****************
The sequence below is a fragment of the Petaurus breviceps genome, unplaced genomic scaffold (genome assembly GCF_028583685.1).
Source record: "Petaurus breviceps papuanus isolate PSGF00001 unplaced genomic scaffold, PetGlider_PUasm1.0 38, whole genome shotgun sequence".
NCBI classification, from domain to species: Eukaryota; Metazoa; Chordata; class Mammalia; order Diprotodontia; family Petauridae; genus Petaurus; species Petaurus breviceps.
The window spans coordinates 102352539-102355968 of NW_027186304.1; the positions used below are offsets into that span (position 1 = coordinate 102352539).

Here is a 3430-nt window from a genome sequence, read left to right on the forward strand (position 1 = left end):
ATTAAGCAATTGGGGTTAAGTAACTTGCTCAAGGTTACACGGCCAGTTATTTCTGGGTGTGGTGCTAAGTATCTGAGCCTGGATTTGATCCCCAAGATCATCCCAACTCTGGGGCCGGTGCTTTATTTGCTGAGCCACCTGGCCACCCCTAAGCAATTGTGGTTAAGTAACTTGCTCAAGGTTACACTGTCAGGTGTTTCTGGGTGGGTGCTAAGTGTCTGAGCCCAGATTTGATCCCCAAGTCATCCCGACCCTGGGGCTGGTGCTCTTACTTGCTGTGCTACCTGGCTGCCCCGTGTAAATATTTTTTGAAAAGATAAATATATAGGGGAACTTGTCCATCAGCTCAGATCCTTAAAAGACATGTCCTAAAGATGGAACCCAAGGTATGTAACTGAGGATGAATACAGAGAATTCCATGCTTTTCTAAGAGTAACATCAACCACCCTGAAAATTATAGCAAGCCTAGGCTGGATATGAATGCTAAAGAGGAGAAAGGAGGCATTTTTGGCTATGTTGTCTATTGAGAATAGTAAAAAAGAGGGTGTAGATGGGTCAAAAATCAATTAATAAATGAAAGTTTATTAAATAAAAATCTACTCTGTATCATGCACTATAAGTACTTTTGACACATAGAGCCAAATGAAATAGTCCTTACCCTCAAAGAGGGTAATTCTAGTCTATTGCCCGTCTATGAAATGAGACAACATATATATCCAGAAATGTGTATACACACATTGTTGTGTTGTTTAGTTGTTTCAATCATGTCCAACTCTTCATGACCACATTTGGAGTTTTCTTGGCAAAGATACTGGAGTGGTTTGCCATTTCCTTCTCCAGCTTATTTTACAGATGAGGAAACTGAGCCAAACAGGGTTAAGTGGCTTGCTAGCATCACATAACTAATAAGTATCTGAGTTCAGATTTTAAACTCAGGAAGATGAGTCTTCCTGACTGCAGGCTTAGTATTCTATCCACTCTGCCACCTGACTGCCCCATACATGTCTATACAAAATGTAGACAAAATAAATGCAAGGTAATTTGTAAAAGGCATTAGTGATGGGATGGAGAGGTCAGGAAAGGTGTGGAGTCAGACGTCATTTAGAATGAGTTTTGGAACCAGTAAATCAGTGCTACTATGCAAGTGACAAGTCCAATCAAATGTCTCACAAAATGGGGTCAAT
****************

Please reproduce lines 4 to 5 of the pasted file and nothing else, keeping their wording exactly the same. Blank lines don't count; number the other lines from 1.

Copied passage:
The window spans coordinates 102352539-102355968 of NW_027186304.1; the positions used below are offsets into that span (position 1 = coordinate 102352539).

Here is a 3430-nt window from a genome sequence, read left to right on the forward strand (position 1 = left end):